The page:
The case is still pending.
“We are still very early in the case, and we look forward to seeing what the evidence reveals,” said Daniel Watkins, attorney for Ms Nelson and Mr O’Sullivan.
The ice cream at McDonald’s comes from the Taylor Model C602, a combination shake and soft-serve freezer with a touch panel that lets employees quickly complete dessert orders.
Other Taylor models are used at Wendy’s and Burger King locations and at ice cream shops across the country. But when the machines at McDonald’s stop working, they cause particularly strong emotions among frustrated customers.
There’s even an online map and app, McBroken.com, that claims to let McDonald’s customers see in real time which places across the country have broken ice cream machines. (As of Thursday morning, ice cream machines were broken in more than 22 percent of McDonald’s locations in New York City.)
According to Kitch’s lawsuit, when the machines are shut down, they “deliver confusing messages that leave McDonald’s franchisees frustrated and unable to operate the machine”.
Owners and employees have no choice but to call in technicians authorized by Taylor to fix the problem, typically at a cost of hundreds of dollars per visit, Mr. O’Sullivan said.
Middleby spokeswoman Darcy Bretz says the machines come with operating manuals that explain error codes.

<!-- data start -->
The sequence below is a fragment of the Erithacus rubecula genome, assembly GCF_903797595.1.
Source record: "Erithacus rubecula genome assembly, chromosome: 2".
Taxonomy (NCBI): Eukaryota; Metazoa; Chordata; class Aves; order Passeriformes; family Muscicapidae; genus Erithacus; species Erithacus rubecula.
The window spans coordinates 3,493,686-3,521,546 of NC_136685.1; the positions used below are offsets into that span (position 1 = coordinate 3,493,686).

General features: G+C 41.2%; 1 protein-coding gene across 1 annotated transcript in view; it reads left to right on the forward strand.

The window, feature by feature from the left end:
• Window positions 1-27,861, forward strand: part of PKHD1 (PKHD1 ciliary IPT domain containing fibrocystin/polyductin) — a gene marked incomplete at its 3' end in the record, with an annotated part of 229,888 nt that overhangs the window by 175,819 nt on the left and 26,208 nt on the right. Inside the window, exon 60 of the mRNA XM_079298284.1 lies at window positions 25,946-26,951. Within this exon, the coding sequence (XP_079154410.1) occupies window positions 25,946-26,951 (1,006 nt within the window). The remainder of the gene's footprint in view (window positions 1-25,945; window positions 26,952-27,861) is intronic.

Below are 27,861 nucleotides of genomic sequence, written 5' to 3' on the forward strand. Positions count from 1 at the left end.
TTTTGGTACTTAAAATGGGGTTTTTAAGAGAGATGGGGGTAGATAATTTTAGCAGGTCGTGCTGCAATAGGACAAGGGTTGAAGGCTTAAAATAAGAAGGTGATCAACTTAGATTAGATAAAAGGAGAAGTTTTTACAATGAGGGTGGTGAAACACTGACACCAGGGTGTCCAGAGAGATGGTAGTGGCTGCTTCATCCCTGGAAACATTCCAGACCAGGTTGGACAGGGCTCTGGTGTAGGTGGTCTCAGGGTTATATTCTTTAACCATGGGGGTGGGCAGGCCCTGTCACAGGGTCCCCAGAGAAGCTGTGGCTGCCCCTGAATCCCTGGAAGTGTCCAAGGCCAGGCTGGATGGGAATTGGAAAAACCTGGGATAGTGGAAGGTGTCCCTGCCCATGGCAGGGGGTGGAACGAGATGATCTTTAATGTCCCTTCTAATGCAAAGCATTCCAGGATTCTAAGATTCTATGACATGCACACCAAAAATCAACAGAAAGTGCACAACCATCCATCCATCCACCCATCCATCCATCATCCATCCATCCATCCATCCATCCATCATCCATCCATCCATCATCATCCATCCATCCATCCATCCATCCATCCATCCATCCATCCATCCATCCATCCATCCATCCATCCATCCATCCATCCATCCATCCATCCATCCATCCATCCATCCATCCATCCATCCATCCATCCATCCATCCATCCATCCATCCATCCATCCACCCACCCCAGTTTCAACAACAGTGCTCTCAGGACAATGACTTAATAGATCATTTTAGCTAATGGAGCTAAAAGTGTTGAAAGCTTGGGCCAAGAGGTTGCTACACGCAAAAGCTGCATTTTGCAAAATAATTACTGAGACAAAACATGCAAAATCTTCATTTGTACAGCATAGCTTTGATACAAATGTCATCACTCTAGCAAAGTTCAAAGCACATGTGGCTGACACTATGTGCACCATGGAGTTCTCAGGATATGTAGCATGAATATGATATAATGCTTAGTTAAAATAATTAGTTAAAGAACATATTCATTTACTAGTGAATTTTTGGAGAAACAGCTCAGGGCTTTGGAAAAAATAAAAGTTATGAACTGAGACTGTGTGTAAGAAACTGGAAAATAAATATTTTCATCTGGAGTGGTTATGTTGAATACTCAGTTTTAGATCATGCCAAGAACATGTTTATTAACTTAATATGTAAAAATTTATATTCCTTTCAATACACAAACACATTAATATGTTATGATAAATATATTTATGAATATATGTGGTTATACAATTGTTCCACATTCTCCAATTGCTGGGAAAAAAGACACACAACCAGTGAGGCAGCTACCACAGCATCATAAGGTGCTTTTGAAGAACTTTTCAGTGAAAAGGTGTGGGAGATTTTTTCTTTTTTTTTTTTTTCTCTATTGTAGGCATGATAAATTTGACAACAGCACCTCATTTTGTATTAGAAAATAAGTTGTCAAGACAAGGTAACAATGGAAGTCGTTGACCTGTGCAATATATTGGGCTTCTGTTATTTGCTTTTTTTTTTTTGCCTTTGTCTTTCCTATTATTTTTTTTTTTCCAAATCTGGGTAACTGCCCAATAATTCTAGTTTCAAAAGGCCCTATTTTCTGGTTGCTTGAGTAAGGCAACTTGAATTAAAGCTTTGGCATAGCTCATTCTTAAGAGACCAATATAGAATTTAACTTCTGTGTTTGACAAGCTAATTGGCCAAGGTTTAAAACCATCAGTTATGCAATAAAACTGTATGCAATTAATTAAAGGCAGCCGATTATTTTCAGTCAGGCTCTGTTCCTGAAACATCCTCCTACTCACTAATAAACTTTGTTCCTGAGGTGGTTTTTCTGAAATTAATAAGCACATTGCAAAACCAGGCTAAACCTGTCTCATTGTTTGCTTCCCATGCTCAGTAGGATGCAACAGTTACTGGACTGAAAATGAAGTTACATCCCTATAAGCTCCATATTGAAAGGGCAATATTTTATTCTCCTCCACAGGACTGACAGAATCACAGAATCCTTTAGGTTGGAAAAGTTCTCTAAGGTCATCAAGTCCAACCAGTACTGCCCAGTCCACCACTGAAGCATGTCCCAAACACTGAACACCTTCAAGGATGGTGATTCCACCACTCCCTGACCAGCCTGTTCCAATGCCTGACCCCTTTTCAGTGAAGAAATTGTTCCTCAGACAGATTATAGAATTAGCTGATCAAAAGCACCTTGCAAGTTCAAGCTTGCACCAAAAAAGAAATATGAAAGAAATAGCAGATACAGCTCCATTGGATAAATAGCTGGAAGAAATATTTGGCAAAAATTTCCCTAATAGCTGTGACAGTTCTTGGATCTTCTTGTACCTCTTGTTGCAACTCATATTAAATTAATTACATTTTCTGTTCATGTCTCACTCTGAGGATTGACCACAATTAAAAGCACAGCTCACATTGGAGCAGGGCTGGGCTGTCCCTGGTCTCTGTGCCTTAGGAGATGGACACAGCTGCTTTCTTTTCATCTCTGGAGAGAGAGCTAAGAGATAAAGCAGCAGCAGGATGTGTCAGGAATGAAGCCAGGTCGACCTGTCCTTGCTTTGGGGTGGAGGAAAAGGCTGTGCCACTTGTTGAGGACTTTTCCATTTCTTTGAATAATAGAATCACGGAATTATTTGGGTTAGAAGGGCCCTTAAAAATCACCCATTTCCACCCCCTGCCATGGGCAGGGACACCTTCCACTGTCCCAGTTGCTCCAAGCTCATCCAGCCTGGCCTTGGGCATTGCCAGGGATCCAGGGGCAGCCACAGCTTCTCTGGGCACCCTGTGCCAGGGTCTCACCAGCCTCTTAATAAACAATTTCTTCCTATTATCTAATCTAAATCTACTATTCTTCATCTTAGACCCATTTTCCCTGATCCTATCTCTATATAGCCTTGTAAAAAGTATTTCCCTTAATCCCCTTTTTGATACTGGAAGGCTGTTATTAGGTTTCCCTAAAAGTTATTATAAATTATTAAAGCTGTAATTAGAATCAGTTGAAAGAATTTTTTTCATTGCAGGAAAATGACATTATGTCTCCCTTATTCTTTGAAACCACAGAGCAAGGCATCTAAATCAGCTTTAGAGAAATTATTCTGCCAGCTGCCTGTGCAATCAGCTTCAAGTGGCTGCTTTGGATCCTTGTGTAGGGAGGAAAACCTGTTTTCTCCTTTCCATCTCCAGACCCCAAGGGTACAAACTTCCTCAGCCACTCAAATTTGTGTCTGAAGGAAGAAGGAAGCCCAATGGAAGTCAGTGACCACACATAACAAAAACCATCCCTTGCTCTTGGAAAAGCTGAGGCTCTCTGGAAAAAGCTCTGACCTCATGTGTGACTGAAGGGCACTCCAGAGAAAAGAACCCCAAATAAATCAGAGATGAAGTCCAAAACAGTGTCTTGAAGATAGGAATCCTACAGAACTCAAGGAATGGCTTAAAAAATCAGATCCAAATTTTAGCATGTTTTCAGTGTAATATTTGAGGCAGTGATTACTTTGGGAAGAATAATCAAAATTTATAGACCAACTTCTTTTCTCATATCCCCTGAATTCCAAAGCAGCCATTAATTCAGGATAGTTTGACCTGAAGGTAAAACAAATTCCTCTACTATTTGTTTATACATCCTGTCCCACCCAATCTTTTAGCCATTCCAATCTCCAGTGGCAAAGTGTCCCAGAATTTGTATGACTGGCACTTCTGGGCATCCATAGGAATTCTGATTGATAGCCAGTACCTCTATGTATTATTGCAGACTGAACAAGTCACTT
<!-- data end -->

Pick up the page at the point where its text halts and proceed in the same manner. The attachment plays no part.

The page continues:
Mr Fitzgerald says machines have to be turned off all day for cleaning and routine maintenance.
“It can give the impression that the machine is broken,” he said.
Mr Fitzgerald said Taylor ice cream machines can run 24 hours a day and have an average life span of 16 years. He said it is much less expensive to serve them than to replace them.
McDonald’s said in a statement, who has made fun of the reputation of his machinessaid the company has begun offering new training resources for crew members and is performing routine maintenance on its machines.
However, the complaints have prompted questions to the Federal Trade Commission, according to The Wall Street Journal, which reported in September that the agency sent McDonald’s a letter about the machines. Mr Fitzgerald said the commission had not reached Middleby.
Commission spokeswoman Betsy Lordon declined to comment on the machines issues.
“We don’t comment until we’re issuing a complaint,” she said.
David Kaas, a former economist on the commission, and Robert H. A clinical professor at the Smith School of Business, says the agency is involved when there are multiple complaints about both a product and a “substance sufficient” for complaints. ,
Professor Kaas said he was surprised that McDonald’s had gone so long without finding a permanent solution for its ice cream machines.
“Customers, if they are repeatedly disappointed, they will go elsewhere,” he said.
Want McFlurry? Call your state legislator.
In New York State, a bill known as the “Digital Fair Repair Act” would require manufacturers to make their diagnostic and repair information available to independent repair technicians and customers.
Since 2021, 25 states have introduced similar bills, but the legislation has gained more traction in New York, said state Senator Kevin Thomas, a major sponsor of the bill, whose district includes parts of Nassau County.
The law was passed by the state Senate last year, he said, making it the first of its kind to vacate a legislative chamber. It was stalled in the Assembly, Mr Thomas said.
He said the bill was vigorously lobbied by manufacturers, but he expected consumer demands to outweigh that resistance.
“For faster McFlurry,” said Mr. Thomas, “you must pass this bill.”
Kirsten Noyce Contributed to research.